Reviewed by: Tober Corrigan
CONTRIBUTOR—first time reviewer
charismatic religious cult leader
What are the top ten cults in the U.S.? Answer
Are you the victim of mind control? Answer
A simple test that helps to determine if the group you or a loved on are involved in could be considered a cult.
What should followers of Christ do when cults coming knocking? Answer
With so many cults and denominations, how can I decide which are true and which are false? Answer
|Featuring:||Philip Seymour Hoffman … Lancaster Dodd
Amy Adams … Peggy Dodd
Joaquin Phoenix … Freddie Quell
Laura Dern … Helen Sullivan
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|Director:||Paul Thomas Anderson—“There Will Be Blood,” “Magnolia”|
Ghoulardi Film Company
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The Weinstein Company
A blue-green haze. Swirls of foam. A vast and immeasurable horizon. This is the first scene we encounter in Paul Thomas Anderson’s new film, “The Master.” The limitless expanse describes with visual brevity the many mysteries that surround the narrative and meaning of the rest of the movie. Anderson chronicles the life of a mentally ravaged World War II veteran, Freddie Quell (Joaquin Phoenix), who attempts to assimilate back into the life of 1950s America. After failing to keep a steady job, he stumbles onto a ship heading to New York. The commander is Lancaster Dodd (Philip Seymour Hoffman), a leader of a cult group named The Cause (causing much controversy for its similarities to Scientology). Lancaster, and his family of followers, take in the renegade Quell.
Looking to increase their size, The Cause stops along the East coast, hosting revivals and increasing their membership. Lancaster’s religion follows a track of thinking that human beings have lived as many different forms throughout centuries past. By putting human subjects into hypnotherapy, he sends people back to a place in which they existed before but never realized. While the movie does not reveal much concerning the laws and rules that form this religious sect, the film spends the remainder of its time observing the exploits of the rather unconventional family that is the head of it all. The rest of the film’s plot (albeit one bereft of any conventional structure) follows the Master-Protégé tandem of Quell and Dodd as they act and react to the ever-increasing popularity of The Cause.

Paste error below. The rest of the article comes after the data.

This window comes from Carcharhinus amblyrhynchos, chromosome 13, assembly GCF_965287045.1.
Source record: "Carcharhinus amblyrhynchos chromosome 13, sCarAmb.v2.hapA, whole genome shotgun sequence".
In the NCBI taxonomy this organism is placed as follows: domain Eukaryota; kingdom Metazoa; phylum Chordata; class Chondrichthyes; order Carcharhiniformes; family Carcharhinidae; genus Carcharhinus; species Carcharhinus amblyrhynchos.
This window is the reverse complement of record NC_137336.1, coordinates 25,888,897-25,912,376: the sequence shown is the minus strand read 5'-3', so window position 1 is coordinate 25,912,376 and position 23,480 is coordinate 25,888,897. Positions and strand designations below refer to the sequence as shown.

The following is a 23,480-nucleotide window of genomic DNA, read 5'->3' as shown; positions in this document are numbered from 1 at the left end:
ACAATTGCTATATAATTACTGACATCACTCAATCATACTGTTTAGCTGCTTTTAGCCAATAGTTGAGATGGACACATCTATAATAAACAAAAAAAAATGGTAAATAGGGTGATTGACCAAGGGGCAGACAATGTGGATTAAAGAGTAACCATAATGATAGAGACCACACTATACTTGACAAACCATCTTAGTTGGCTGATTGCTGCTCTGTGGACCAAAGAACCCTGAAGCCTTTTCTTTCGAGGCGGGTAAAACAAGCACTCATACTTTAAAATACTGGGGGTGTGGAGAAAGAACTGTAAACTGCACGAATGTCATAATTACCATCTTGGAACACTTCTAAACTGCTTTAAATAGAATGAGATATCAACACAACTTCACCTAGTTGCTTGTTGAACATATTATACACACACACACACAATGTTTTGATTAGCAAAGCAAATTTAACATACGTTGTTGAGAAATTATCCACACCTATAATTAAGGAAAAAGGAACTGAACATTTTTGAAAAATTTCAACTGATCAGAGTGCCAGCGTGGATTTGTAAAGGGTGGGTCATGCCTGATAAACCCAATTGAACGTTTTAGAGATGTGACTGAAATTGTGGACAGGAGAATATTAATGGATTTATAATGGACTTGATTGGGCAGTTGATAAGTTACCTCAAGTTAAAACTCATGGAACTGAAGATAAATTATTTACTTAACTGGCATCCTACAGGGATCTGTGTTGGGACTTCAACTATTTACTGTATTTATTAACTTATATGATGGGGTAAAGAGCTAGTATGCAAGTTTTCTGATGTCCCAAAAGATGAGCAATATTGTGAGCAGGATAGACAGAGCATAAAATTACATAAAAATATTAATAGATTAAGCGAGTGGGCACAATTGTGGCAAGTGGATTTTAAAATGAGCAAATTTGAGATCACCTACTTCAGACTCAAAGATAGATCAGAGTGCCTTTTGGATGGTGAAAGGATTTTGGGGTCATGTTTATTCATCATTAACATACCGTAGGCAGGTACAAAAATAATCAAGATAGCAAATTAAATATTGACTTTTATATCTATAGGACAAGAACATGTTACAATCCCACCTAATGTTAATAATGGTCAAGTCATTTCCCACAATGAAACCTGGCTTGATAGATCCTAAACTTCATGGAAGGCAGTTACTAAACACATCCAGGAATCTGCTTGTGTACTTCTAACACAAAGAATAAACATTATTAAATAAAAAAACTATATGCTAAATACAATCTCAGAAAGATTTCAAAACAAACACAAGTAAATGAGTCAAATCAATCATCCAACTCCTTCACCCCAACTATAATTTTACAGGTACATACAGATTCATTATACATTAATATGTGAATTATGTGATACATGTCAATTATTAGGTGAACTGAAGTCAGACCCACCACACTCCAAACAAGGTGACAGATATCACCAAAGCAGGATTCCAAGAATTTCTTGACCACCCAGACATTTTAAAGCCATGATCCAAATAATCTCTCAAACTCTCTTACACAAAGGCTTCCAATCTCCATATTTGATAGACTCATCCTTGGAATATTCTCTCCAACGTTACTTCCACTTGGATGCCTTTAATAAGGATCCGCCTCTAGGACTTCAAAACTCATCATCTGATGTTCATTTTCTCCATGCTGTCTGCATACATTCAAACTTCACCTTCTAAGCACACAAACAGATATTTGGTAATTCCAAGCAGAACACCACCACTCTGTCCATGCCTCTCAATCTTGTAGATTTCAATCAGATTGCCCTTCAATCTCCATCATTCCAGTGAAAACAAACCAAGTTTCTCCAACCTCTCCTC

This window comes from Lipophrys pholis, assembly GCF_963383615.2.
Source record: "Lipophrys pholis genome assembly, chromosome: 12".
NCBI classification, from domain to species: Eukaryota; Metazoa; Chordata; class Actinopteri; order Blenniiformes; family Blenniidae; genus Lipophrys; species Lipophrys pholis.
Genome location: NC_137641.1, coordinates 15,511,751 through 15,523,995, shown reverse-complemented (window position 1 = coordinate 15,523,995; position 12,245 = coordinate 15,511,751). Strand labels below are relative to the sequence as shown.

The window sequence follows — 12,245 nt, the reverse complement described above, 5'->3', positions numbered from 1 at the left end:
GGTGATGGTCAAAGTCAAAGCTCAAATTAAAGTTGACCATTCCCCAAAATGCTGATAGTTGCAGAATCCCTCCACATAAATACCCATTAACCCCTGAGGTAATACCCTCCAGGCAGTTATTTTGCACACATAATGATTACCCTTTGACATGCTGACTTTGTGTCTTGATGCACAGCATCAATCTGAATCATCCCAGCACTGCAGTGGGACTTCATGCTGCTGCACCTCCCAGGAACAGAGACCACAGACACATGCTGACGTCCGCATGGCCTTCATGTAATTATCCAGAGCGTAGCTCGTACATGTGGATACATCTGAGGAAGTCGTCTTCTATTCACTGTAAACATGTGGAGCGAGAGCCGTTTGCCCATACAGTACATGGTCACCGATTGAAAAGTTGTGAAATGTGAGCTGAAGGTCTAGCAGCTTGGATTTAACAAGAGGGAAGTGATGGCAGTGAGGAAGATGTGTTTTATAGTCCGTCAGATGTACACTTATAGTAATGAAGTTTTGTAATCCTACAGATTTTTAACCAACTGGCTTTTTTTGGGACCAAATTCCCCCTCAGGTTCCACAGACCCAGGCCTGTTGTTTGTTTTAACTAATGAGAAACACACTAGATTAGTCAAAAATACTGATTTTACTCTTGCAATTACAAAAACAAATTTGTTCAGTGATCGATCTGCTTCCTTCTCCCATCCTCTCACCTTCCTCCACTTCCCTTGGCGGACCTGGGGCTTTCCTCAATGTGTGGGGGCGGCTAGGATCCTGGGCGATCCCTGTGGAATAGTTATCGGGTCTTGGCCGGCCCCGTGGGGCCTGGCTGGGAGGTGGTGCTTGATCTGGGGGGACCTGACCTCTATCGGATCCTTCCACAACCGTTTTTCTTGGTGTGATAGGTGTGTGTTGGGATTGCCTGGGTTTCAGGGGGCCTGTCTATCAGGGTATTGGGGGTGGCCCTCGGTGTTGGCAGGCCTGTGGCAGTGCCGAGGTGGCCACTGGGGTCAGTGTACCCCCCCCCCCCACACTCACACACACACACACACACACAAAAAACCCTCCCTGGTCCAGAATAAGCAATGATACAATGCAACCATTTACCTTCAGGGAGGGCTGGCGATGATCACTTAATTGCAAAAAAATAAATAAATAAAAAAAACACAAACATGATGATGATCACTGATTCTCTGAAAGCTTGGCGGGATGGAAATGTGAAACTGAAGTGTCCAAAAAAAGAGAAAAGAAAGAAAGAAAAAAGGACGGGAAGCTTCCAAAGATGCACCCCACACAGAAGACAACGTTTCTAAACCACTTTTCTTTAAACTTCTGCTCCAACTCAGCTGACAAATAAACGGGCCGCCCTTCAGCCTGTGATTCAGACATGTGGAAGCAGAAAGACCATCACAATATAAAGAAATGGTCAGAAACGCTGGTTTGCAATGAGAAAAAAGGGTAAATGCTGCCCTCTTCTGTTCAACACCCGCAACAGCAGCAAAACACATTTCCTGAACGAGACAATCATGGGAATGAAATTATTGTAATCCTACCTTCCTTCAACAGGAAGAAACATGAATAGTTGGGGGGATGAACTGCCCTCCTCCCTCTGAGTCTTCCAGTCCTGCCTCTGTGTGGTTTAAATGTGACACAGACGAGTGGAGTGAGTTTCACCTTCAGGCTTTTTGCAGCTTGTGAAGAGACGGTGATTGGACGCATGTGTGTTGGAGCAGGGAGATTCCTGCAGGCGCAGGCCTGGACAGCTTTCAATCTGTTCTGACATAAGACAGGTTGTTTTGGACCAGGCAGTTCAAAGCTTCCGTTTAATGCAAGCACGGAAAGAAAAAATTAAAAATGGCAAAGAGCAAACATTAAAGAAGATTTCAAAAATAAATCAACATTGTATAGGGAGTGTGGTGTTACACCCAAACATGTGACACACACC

Every view feels skewed and mysterious, whether it’s the untamed beast of Freddie Quell, the bottled up giant of Lancaster Dodd, or even the domineering robotics of Lancaster’s wife, Peggy (Amy Adams). Each character feels otherworldly, with murky intentions and motivations. Why would Lancaster Dodd, a man with so much to lose, want to help the wayward Quell? Why does Quell seem trained and docile one moment but a loose cannon the next? Questions plague the film, many lingering past the end credits.
With these questions, however, comes a bombardment of objectionable content. Freddie Quell delivers most of the debauchery. He swears, he fights, he has intercourse with women, and he makes poisonous concoctions to feed his rather unique form of alcoholism. The film has over two-dozen uses of the “F” bomb, as well as using “s**t” “d**n” and God’s name in vain on a number of occasions. Full frontal nudity of women, multiple acts of masturbation, heavy sexual language, and other explicit scenes of sexuality pervade the picture. This is one morally corrupt film, often showing humanity at its most animal.
Spiritually, this film is initially an affront to Christian viewers, since it centers around a religion that proposes that “the source of all creation, good and evil… is you.” Lancaster’s goal is for humanity to reach their “inherent state of perfect.” In this cult, it is the human being that reigns king and master over himself, not God. However, Paul Thomas Anderson never glorifies this cult. Lancaster and his family are often broken, insecure, and downright creepy.
What is a cult? Answer
No one character in this film ever appears to have a true sense of themselves, which in itself can say a lot about the fleeting nature of attempting to master oneself. Anderson even lets the objective lens capture the mounds of tension that exist between the world and the otherworldly, particularly between the radicalism of The Cause and the squeaky clean formalities of the 1950s.
The end of the film strikes up plenty of important questions concerning humanity’s drive for meaning. Can, or should, we be masters of ourselves? Can we ever truly be happy, satisfied, or “perfect” if we are the master of our own lives? However, to reach these questions, the viewers must swim through morally murky waters.
From a moviemaking standpoint, this film is a gold mine. Coming from one of the most highly respected filmmakers living today, this film surely does not disappoint in its presentation. Key performances from Philip Seymour Hoffman, Joaquin Phoenix, and Amy Adams feel like Oscar® contenders. The cinematography is breathtaking, specifically in its contrast between epic vistas and extreme close-ups. One of the most surprising and rewarding elements also comes from Johnny Greenwood’s nostalgically brooding score. All parts come together to make a true masterwork of a film.
Mature adults may find this movie of interest, simply because its cinematic merits and rather poetic honesty makes for a very rewarding study on how humans attempt to be masters, and servants, in this life. But, PLEASE BE WARNED that, for most, this film will simply be too strange, too savage, and too morally deprecating. I propose being very cautious in deciding whether this movie is right for you.
Violence: Moderate / Profanity: Extreme / Sex/Nudity: Extreme
See list of Relevant Issues—questions-and-answers.